Brian Brackeen is an evangelist for facial recognition technology. The CEO of Kairos paints multiple scenarios in which the cutting edge technology can be used to benefit people. His best example: an unconscious patient is brought into a hospital. Using facial recognition technology, the patient is identified and his medical records are accessed, including such vital information as blood type and allergies to drugs.
Alex Kilpatrick, CEO and co-founder of BeehiveID, also points to the medical field, saying the technology can be used to keep people out of hospital wards where they don’t belong.
Both men were recent members of a panel discussion at the Privacy Identity Innovation 2014 (pii2014) conference held in Palo Alto, Calif.
But the technology that can be used to help us also has a troubling side. A store in Hong Kong is using facial recognition technology to identify customers as they walk into the shop. The customers are greeted by name — a nice touch for good customer service. But technology that can point a camera at you and provide your name can also provide your purchase history, your annual income (if you applied for a store credit card) and all kinds of information that you wouldn’t typically want a sales clerk to know.
Consumers already squeamish over big data breaches at retailers and banks have reason to be concerned about adding facial recognition into the mix.
Should you have the right to privacy of your own face? Or should we all be subject to facial recognition unless we opt-out, and how and when would that happen?
Bureaucrats in Washington, D.C. are struggling with those issues right now. The National Telecommunications and Information Administration, part of the Department of Commerce, is attempting to come up with “a voluntary, enforceable code of conduct that specifies how the Consumer Privacy Bill of Rights applies to facial recognition technology in the commercial context.” Voluntary.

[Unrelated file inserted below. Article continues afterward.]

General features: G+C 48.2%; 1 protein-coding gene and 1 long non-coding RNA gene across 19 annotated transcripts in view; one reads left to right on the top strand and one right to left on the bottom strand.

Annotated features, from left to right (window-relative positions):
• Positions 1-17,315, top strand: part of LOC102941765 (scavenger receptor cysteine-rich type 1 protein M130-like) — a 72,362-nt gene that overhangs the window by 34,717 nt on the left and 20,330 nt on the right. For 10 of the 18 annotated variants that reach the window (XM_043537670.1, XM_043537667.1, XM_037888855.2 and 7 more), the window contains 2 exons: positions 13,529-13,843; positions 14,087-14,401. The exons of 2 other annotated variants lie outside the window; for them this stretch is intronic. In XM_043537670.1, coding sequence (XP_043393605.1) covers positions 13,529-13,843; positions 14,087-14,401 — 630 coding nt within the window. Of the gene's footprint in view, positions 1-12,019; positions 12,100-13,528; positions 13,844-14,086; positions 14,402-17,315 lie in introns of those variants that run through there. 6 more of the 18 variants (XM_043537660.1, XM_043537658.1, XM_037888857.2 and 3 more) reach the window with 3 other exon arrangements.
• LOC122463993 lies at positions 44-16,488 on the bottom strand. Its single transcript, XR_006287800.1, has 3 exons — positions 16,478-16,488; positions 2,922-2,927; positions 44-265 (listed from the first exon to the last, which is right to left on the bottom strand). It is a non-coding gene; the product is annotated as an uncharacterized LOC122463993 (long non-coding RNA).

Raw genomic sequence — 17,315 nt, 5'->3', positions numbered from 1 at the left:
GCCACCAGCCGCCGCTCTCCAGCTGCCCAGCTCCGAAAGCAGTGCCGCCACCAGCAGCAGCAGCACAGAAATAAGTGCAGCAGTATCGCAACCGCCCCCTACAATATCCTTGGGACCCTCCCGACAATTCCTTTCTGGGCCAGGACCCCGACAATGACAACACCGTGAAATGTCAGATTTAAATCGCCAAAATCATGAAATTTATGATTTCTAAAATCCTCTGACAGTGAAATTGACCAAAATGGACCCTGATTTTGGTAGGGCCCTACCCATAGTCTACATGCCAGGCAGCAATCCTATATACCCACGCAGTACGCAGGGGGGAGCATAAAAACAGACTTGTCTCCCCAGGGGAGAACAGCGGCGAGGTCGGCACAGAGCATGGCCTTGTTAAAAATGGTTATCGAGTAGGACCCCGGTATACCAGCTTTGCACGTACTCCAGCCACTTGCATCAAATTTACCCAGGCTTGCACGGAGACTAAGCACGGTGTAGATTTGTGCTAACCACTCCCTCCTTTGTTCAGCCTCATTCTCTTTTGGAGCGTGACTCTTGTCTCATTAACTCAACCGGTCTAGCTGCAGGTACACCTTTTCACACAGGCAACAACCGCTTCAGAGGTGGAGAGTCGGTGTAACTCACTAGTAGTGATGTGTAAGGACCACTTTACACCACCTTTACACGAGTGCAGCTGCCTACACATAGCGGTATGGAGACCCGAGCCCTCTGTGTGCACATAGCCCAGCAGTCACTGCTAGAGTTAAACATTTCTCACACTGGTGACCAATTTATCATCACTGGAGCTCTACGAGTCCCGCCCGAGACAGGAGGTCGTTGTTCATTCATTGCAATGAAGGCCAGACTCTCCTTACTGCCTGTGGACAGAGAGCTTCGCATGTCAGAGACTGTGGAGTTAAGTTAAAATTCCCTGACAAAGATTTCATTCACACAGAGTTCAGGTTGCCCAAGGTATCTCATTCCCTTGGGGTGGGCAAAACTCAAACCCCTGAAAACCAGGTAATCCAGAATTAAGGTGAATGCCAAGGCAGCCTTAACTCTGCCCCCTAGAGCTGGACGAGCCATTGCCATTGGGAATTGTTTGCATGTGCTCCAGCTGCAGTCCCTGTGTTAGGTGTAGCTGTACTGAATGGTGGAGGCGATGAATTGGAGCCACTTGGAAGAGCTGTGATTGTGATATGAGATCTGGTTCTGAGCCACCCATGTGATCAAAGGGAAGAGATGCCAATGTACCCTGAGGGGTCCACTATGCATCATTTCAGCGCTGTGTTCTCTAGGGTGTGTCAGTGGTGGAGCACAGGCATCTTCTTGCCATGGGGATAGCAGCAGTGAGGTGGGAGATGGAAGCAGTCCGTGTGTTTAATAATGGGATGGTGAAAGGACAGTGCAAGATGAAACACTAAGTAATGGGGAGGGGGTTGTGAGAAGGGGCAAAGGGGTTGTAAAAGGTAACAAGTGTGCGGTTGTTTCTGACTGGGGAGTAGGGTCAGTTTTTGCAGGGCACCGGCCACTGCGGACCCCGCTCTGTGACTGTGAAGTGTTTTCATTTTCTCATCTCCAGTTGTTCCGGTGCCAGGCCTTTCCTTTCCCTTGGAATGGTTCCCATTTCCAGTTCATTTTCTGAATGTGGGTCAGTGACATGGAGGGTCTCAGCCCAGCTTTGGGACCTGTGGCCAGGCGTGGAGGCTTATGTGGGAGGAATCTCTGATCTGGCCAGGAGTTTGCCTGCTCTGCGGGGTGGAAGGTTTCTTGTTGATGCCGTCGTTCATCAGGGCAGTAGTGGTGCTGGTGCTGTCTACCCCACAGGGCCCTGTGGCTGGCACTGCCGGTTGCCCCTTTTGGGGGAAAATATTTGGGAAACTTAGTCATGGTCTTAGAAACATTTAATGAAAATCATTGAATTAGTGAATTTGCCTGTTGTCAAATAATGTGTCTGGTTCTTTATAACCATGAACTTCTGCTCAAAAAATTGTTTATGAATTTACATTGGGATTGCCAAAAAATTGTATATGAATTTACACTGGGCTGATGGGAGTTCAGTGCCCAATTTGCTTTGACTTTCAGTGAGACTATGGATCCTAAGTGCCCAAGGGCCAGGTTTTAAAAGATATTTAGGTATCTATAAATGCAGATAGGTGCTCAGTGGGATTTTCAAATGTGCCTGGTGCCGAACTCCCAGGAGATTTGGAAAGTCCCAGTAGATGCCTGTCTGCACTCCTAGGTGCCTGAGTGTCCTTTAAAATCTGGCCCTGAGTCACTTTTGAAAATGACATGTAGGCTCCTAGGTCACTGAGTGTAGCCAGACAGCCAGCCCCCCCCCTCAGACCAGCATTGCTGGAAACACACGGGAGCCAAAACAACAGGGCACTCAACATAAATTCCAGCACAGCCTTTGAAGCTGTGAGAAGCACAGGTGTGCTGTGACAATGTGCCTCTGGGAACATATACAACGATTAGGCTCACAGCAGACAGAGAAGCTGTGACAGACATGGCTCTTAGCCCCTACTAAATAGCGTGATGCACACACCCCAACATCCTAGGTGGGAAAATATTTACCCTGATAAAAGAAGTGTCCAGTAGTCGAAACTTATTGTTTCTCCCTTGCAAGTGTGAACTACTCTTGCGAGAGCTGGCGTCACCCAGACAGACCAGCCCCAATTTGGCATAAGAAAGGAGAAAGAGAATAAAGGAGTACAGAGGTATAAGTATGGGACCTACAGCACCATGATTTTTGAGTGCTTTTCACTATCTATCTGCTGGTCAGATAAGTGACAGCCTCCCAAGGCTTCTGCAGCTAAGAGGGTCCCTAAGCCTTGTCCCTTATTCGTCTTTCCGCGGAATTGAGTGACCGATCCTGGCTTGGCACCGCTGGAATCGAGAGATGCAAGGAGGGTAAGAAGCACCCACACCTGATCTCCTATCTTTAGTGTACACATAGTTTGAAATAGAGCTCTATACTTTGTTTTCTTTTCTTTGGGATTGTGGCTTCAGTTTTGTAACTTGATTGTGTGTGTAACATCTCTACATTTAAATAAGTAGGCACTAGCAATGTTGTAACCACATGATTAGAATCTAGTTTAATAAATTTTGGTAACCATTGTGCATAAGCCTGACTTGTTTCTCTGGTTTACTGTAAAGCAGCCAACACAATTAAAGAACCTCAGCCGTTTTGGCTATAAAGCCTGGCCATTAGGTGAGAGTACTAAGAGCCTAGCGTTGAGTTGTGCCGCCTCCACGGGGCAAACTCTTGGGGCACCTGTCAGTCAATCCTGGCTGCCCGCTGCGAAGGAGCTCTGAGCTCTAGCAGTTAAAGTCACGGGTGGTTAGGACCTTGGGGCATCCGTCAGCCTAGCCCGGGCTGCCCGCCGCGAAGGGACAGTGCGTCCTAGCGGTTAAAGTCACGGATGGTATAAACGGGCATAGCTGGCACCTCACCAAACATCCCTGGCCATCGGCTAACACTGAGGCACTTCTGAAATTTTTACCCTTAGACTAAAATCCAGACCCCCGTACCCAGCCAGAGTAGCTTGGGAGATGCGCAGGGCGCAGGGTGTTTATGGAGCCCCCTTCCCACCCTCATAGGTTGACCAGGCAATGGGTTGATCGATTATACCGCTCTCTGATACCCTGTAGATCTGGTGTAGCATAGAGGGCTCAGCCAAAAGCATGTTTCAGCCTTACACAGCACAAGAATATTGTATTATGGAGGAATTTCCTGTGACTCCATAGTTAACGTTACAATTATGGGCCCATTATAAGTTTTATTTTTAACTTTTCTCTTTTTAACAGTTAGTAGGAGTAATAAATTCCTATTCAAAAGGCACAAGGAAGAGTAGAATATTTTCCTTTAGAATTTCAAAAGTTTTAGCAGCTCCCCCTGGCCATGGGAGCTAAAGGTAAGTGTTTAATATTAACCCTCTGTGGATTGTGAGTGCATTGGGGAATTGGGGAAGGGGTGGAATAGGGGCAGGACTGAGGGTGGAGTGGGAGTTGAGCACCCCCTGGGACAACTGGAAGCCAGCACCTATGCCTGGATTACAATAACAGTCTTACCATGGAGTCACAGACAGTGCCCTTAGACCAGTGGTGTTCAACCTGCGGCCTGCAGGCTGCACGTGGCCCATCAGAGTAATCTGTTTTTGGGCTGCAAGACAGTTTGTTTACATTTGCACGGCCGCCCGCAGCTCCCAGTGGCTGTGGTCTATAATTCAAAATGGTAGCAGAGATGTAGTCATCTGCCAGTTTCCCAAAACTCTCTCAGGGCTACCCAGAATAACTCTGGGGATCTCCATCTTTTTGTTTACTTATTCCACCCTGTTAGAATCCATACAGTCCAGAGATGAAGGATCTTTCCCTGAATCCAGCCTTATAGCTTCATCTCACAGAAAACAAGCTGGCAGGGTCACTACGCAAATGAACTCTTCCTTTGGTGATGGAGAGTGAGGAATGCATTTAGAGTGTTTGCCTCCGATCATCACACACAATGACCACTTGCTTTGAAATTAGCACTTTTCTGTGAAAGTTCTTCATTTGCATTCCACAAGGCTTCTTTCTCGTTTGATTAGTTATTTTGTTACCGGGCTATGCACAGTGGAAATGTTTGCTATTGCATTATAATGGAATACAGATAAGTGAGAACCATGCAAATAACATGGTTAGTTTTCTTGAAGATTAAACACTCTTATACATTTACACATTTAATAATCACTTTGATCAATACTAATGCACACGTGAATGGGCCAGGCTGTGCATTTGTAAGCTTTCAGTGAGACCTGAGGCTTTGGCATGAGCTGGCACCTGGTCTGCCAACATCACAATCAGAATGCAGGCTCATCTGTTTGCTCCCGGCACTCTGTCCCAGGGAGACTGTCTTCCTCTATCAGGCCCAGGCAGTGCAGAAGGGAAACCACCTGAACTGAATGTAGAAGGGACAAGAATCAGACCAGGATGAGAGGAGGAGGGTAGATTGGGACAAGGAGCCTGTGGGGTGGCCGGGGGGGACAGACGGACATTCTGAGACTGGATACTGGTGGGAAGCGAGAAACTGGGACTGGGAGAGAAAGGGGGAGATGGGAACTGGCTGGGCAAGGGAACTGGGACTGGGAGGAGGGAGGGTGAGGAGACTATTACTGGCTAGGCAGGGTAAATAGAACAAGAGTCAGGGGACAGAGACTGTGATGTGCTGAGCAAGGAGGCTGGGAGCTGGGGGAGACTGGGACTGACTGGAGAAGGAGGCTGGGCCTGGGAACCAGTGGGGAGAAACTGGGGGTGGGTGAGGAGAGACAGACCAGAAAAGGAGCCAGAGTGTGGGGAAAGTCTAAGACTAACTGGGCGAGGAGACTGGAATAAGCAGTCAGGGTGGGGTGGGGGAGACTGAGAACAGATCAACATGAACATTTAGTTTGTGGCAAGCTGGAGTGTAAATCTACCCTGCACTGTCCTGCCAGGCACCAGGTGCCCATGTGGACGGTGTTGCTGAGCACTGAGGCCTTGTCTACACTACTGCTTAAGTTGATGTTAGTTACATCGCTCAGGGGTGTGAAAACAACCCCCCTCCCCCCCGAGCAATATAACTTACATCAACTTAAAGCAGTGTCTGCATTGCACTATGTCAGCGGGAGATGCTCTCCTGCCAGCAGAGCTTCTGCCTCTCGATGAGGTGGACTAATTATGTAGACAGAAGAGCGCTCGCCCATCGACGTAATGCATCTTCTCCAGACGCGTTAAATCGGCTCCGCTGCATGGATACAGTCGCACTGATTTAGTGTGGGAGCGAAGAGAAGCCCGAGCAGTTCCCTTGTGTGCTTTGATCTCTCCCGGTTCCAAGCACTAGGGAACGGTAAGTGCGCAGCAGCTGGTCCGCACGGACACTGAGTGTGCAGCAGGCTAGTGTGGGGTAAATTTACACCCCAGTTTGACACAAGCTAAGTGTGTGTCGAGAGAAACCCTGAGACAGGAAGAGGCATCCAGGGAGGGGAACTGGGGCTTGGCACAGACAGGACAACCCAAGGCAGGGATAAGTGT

How good is facial recognition? Olga Raskin is Identity Research Manager at IBG, who also was a pii panelist. She described sophisticated algorithms that can’t be thwarted by disguises. You can grow your hair long, cut it short, bleach it blond, shave your head or cover it with a hat—no matter, the computer can still identify you. As long as the camera can find your eyes, you will be identified.
Facebook introduced photo tagging recommendations in 2010 using facial recognition technology. Some users were thrilled by the changes, but others balked. You have the option to opt-out. Google+ uses similar technology.
While Raskin cited the power of facial recognition technology, she also said that it has limitations. She made a point of saying that the technology cannot search across the internet. You need not worry about Facebook drawing in old, embarrassing high school yearbook photos from a reunion site. At least, not yet.